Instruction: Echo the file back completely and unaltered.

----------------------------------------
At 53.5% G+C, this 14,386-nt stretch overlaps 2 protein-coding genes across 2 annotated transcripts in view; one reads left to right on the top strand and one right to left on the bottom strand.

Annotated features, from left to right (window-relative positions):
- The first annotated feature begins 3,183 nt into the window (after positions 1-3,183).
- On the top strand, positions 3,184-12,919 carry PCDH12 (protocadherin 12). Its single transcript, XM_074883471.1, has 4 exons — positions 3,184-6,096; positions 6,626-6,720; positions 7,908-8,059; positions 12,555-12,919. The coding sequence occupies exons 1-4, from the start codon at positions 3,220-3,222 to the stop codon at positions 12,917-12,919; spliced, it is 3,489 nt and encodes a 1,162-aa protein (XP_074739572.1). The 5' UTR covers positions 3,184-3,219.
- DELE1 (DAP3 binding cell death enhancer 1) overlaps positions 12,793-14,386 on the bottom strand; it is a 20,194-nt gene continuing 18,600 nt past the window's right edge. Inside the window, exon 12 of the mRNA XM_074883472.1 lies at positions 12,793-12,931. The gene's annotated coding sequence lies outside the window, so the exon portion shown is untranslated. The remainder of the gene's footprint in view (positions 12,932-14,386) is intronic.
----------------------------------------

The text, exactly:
At 53.5% G+C, this 14,386-nt stretch overlaps 2 protein-coding genes across 2 annotated transcripts in view; one reads left to right on the top strand and one right to left on the bottom strand.

Annotated features, from left to right (window-relative positions):
- The first annotated feature begins 3,183 nt into the window (after positions 1-3,183).
- On the top strand, positions 3,184-12,919 carry PCDH12 (protocadherin 12). Its single transcript, XM_074883471.1, has 4 exons — positions 3,184-6,096; positions 6,626-6,720; positions 7,908-8,059; positions 12,555-12,919. The coding sequence occupies exons 1-4, from the start codon at positions 3,220-3,222 to the stop codon at positions 12,917-12,919; spliced, it is 3,489 nt and encodes a 1,162-aa protein (XP_074739572.1). The 5' UTR covers positions 3,184-3,219.
- DELE1 (DAP3 binding cell death enhancer 1) overlaps positions 12,793-14,386 on the bottom strand; it is a 20,194-nt gene continuing 18,600 nt past the window's right edge. Inside the window, exon 12 of the mRNA XM_074883472.1 lies at positions 12,793-12,931. The gene's annotated coding sequence lies outside the window, so the exon portion shown is untranslated. The remainder of the gene's footprint in view (positions 12,932-14,386) is intronic.